Perception and lack of awareness can create barriers, preventing many young adults from engaging in careers in manufacturing and the trades, and reaching their full potential. STEM opportunities in the manufacturing sector are clean and technically sophisticated, requiring a range of advanced skill sets, as well as traditional skills. This new approach surprised and re-engaged students, providing hope for their future.
The Way Forward
To resolve the growing lack of STEM skills, Australia has adopted a ‘push’ approach by focussing on school based STEM programs like that implemented by the NSW DET.
There is no question that STEM education and careers advice must be improved. But industry cannot continue to rely on Government to solve the problem. There also needs to be a ‘pull’ strategy that engages students through close collaboration between schools and companies.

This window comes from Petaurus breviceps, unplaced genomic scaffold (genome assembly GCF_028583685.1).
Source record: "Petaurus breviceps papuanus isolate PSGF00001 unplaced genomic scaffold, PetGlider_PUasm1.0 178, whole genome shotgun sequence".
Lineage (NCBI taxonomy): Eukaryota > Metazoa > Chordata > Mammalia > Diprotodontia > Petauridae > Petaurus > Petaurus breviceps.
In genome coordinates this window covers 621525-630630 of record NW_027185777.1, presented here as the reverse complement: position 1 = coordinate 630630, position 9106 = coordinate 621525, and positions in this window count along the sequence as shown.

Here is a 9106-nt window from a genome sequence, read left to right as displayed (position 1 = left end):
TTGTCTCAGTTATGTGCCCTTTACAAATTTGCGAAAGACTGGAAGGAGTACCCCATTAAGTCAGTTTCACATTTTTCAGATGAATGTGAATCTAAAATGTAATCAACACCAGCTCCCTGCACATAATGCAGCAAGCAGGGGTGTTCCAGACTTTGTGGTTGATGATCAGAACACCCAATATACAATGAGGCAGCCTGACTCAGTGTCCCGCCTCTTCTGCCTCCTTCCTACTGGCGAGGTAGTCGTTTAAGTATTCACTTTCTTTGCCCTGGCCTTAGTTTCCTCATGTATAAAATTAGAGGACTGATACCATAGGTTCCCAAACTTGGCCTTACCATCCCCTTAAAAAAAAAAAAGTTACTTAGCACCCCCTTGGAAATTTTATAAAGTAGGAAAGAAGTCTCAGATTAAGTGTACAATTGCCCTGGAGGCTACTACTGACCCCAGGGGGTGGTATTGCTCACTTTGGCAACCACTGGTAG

Weld Australia member, Precision Metal Group (PMG) is strong advocate for this type of ‘pull’ strategy. In 2020, PMG began partnering with Parramatta Marist High School to develop a metals and welding program. The program is fostering STEM skills so that students are better prepared to contribute to Australia’s rapidly growing advanced fabrication and manufacturing industries.
The shared vision is to have more and more students exposed to the industry, and certified as armoured vehicle welders before they graduate from Parramatta Marist, providing them with pathways supported by a skill set in demand by the Australian Defence Force. To begin, Year 10 iSTEM students rotate through fortnightly two hour welding core skills workshops, while self-nominated students undertake intensive welding training at PMG’s facility in Wetherill Park.
“Identifying and developing skills should start in school. Students of all ages need to be excited by the opportunities available in welding, and in trades more broadly. Industry and schools need to work together to develop and deliver programs which engage, excite and attract students.”